The Ethiopian government and regional forces from Tigray agreed on Nov. 2 to cease hostilities, a dramatic diplomatic breakthrough two years into a war that has killed thousands, displaced millions and left hundreds of thousands facing famine.
Troops from Eritrea, to the north, and forces from the neighbouring Ethiopian region of Amhara, to the south, fought alongside Ethiopia's military in Tigray but were not party to the ceasefire.
"That peace process has not yet resulted in the kinds of full access, unfettered access and in the massive scale of medical and health assistance that the people of Tigray need," WHO's emergencies director Mike Ryan said.
He said there were issues in the west of Tigray in areas under the control of militias, and other areas controlled by Eritrean troops.
"There are still significant parts of the country that are occupied by Eritrean forces, for which there is no access, and very disturbing reports emerging around the experiences of the people there," Ryan said.
Ethiopia's Minister of Health Lia Tadesse, State Minister Redwan Hussien, and government spokesperson Legesse Tulu did not respond to requests for comment. Eritrea's government spokesman Yemane Ghebremeskel did not respond to a request for comment.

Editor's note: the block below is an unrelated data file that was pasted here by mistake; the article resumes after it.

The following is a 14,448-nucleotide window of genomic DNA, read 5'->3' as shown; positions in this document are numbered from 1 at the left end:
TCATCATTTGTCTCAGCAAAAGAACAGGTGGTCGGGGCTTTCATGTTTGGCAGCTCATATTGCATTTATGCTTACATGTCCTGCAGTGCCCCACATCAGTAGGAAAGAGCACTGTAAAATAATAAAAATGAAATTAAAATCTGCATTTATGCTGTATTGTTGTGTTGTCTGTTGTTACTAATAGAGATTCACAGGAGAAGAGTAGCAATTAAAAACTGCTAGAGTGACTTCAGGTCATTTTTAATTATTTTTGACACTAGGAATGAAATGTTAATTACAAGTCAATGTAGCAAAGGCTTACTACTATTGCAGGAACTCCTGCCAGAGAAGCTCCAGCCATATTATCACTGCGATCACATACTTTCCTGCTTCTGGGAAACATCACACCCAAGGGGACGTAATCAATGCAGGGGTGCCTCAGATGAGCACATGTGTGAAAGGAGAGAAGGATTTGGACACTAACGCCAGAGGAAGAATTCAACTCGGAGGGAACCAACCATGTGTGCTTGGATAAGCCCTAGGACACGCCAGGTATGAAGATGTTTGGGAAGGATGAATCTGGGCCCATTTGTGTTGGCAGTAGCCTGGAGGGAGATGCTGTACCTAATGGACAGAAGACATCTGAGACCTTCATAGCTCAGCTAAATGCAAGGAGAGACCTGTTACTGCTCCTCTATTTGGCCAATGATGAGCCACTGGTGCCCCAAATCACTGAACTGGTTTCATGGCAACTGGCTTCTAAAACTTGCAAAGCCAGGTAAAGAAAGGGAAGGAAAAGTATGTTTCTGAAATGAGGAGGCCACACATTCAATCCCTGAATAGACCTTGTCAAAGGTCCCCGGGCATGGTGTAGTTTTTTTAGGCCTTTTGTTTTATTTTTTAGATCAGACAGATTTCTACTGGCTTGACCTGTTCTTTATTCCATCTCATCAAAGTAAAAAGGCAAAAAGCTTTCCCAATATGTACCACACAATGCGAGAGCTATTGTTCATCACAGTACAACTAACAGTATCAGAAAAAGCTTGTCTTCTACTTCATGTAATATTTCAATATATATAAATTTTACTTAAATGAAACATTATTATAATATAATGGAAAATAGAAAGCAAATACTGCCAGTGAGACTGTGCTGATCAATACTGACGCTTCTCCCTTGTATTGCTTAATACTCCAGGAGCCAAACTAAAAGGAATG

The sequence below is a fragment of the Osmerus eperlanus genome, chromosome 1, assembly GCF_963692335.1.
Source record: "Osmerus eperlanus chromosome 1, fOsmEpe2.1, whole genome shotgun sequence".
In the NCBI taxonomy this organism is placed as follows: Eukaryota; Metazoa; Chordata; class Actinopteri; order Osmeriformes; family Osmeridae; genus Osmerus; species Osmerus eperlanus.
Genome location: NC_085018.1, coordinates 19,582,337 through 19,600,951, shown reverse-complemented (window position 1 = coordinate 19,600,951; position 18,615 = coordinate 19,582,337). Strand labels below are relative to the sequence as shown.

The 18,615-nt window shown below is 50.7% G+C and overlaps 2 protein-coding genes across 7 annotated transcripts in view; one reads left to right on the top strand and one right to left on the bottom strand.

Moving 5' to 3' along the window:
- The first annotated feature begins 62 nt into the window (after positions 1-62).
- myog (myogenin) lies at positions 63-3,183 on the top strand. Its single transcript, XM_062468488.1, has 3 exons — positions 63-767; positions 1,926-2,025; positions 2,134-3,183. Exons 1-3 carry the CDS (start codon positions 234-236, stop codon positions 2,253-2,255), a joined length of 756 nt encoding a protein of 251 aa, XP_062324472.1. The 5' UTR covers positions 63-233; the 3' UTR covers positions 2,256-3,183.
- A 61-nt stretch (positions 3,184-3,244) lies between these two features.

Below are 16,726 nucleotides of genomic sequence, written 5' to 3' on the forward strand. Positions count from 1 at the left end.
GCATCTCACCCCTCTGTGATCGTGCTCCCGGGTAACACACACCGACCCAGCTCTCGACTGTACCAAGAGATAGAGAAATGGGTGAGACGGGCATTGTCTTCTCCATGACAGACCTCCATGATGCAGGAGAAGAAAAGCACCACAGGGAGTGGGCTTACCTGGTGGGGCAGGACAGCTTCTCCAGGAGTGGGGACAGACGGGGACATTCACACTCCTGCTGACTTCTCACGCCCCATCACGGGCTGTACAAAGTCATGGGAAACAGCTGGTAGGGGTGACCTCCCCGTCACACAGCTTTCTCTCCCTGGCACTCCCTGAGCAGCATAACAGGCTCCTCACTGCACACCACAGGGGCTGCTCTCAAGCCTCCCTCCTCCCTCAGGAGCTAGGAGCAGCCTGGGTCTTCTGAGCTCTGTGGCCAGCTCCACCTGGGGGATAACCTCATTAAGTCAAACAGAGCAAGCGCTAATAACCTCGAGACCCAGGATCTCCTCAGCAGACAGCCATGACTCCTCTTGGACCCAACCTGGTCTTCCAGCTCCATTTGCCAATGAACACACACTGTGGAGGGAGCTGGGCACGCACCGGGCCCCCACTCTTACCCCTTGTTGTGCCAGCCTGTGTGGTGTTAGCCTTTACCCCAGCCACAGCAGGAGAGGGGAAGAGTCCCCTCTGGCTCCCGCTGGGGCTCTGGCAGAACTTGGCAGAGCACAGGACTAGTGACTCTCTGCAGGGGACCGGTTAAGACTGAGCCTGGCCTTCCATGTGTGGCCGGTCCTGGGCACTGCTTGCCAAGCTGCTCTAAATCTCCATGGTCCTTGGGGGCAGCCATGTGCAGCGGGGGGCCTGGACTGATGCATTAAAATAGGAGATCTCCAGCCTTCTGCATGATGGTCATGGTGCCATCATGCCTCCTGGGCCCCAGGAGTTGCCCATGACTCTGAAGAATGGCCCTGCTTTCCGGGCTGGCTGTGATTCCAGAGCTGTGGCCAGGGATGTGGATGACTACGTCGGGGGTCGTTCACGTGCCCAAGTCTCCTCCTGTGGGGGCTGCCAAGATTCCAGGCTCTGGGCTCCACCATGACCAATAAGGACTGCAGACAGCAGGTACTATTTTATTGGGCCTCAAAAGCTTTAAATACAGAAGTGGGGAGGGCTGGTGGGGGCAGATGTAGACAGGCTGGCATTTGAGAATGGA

It was not possible for Reuters to seek comment from the Amhara militia because it does not have a formal leadership structure.
Ethiopia's allies are looting towns, arresting and killing civilians and relocating thousands of people from a disputed part of Tigray despite a truce between the government and local forces, witnesses and aid workers in the northern region say.
WHO chief Tedros Adhanom Ghebreyesus in October accused Ethiopia's government of using the denial of food and healthcare as weapons of war in Tigray. The government has repeatedly denied blocking humanitarian supplies to the region.
(Reporting by Bhanvi Satija; writing by Hereward Holland; editing by Philippa Fletcher)
By Bhanvi Satija